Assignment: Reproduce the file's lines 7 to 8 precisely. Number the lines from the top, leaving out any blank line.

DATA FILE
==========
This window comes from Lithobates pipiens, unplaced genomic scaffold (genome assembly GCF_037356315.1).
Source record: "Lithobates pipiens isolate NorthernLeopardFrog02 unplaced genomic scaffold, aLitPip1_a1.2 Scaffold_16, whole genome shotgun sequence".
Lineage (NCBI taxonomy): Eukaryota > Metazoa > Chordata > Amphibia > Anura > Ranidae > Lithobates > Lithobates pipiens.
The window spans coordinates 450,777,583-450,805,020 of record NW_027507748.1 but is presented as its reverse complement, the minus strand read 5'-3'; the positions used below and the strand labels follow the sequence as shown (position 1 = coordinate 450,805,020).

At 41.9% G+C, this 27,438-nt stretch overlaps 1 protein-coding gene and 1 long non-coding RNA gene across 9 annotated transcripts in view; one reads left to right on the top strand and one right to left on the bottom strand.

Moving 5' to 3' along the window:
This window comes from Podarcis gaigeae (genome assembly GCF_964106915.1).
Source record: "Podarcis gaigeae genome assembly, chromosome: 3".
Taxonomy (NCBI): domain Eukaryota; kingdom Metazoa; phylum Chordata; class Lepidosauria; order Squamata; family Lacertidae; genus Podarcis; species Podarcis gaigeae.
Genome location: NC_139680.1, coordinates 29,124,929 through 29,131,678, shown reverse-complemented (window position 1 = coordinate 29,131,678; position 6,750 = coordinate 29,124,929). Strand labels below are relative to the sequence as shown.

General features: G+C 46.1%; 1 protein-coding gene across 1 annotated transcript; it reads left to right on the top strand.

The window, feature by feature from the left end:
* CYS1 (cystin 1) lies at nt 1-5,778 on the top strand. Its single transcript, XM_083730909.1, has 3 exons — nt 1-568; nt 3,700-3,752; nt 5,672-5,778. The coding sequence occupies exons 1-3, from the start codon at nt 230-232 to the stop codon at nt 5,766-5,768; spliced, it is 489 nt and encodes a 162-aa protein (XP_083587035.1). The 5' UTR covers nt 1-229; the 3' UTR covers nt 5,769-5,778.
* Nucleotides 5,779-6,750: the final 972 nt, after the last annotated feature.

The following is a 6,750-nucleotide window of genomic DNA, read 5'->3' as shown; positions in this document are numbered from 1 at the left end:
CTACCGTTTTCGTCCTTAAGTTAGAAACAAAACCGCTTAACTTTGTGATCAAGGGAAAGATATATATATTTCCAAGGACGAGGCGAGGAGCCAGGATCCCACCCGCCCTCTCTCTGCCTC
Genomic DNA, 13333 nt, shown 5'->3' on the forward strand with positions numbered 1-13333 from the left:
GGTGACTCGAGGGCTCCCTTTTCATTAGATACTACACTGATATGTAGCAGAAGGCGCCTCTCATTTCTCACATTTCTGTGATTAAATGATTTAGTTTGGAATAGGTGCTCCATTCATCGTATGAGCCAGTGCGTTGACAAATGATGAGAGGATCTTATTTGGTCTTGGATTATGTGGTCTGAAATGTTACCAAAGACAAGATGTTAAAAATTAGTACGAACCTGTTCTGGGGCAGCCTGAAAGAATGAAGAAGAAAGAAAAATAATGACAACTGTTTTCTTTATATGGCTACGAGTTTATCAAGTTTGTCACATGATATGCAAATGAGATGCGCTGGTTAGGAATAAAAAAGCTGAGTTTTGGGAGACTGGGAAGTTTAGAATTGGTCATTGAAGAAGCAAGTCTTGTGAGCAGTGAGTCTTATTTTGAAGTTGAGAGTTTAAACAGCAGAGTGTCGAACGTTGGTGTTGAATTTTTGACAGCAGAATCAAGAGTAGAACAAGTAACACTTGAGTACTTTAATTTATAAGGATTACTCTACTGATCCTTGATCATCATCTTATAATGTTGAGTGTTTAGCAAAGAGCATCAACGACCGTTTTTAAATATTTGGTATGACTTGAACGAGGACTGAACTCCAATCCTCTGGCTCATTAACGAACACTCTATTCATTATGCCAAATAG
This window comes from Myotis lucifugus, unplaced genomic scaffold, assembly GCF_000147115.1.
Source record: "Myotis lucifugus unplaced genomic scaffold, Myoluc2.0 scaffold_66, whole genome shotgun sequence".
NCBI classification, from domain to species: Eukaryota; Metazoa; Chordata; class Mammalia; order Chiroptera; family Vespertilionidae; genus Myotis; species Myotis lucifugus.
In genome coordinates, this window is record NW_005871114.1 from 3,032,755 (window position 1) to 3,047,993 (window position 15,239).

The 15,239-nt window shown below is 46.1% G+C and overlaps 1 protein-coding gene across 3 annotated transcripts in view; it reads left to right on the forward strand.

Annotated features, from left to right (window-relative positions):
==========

This window comes from Podarcis gaigeae (genome assembly GCF_964106915.1).
Source record: "Podarcis gaigeae genome assembly, chromosome: 3".